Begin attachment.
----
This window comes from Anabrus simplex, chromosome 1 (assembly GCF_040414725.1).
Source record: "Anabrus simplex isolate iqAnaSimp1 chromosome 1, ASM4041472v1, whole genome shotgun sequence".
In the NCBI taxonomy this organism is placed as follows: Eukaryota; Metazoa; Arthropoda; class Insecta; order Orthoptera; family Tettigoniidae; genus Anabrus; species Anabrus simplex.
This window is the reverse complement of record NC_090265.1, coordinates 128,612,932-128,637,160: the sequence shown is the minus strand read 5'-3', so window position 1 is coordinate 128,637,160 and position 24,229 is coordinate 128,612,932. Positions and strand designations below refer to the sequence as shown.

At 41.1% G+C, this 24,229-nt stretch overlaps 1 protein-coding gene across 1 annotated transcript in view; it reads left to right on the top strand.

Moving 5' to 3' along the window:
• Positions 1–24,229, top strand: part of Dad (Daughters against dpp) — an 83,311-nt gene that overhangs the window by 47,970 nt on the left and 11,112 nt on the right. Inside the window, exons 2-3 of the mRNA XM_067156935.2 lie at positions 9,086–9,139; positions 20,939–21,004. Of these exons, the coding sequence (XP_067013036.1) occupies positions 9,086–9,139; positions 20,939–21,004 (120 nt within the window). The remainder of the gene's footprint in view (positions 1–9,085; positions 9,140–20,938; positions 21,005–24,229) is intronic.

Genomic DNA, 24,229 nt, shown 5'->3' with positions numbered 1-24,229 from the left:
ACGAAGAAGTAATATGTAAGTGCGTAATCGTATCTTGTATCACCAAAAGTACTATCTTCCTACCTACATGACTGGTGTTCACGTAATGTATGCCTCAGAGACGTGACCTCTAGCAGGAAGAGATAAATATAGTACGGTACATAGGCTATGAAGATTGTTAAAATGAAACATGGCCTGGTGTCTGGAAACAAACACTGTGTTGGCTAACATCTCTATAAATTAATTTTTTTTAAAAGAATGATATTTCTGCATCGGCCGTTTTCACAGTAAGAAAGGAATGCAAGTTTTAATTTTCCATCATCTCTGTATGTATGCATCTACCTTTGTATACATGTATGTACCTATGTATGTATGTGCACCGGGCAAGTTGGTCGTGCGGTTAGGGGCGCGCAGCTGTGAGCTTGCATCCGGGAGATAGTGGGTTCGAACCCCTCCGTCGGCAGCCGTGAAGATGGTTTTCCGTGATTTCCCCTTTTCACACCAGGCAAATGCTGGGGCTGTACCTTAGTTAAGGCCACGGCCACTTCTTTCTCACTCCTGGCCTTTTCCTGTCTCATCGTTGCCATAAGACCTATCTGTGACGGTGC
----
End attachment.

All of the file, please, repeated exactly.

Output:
This window comes from Anabrus simplex, chromosome 1 (assembly GCF_040414725.1).
Source record: "Anabrus simplex isolate iqAnaSimp1 chromosome 1, ASM4041472v1, whole genome shotgun sequence".
In the NCBI taxonomy this organism is placed as follows: Eukaryota; Metazoa; Arthropoda; class Insecta; order Orthoptera; family Tettigoniidae; genus Anabrus; species Anabrus simplex.
This window is the reverse complement of record NC_090265.1, coordinates 128,612,932-128,637,160: the sequence shown is the minus strand read 5'-3', so window position 1 is coordinate 128,637,160 and position 24,229 is coordinate 128,612,932. Positions and strand designations below refer to the sequence as shown.

At 41.1% G+C, this 24,229-nt stretch overlaps 1 protein-coding gene across 1 annotated transcript in view; it reads left to right on the top strand.

Moving 5' to 3' along the window:
• Positions 1–24,229, top strand: part of Dad (Daughters against dpp) — an 83,311-nt gene that overhangs the window by 47,970 nt on the left and 11,112 nt on the right. Inside the window, exons 2-3 of the mRNA XM_067156935.2 lie at positions 9,086–9,139; positions 20,939–21,004. Of these exons, the coding sequence (XP_067013036.1) occupies positions 9,086–9,139; positions 20,939–21,004 (120 nt within the window). The remainder of the gene's footprint in view (positions 1–9,085; positions 9,140–20,938; positions 21,005–24,229) is intronic.

Genomic DNA, 24,229 nt, shown 5'->3' with positions numbered 1-24,229 from the left:
ACGAAGAAGTAATATGTAAGTGCGTAATCGTATCTTGTATCACCAAAAGTACTATCTTCCTACCTACATGACTGGTGTTCACGTAATGTATGCCTCAGAGACGTGACCTCTAGCAGGAAGAGATAAATATAGTACGGTACATAGGCTATGAAGATTGTTAAAATGAAACATGGCCTGGTGTCTGGAAACAAACACTGTGTTGGCTAACATCTCTATAAATTAATTTTTTTTAAAAGAATGATATTTCTGCATCGGCCGTTTTCACAGTAAGAAAGGAATGCAAGTTTTAATTTTCCATCATCTCTGTATGTATGCATCTACCTTTGTATACATGTATGTACCTATGTATGTATGTGCACCGGGCAAGTTGGTCGTGCGGTTAGGGGCGCGCAGCTGTGAGCTTGCATCCGGGAGATAGTGGGTTCGAACCCCTCCGTCGGCAGCCGTGAAGATGGTTTTCCGTGATTTCCCCTTTTCACACCAGGCAAATGCTGGGGCTGTACCTTAGTTAAGGCCACGGCCACTTCTTTCTCACTCCTGGCCTTTTCCTGTCTCATCGTTGCCATAAGACCTATCTGTGACGGTGC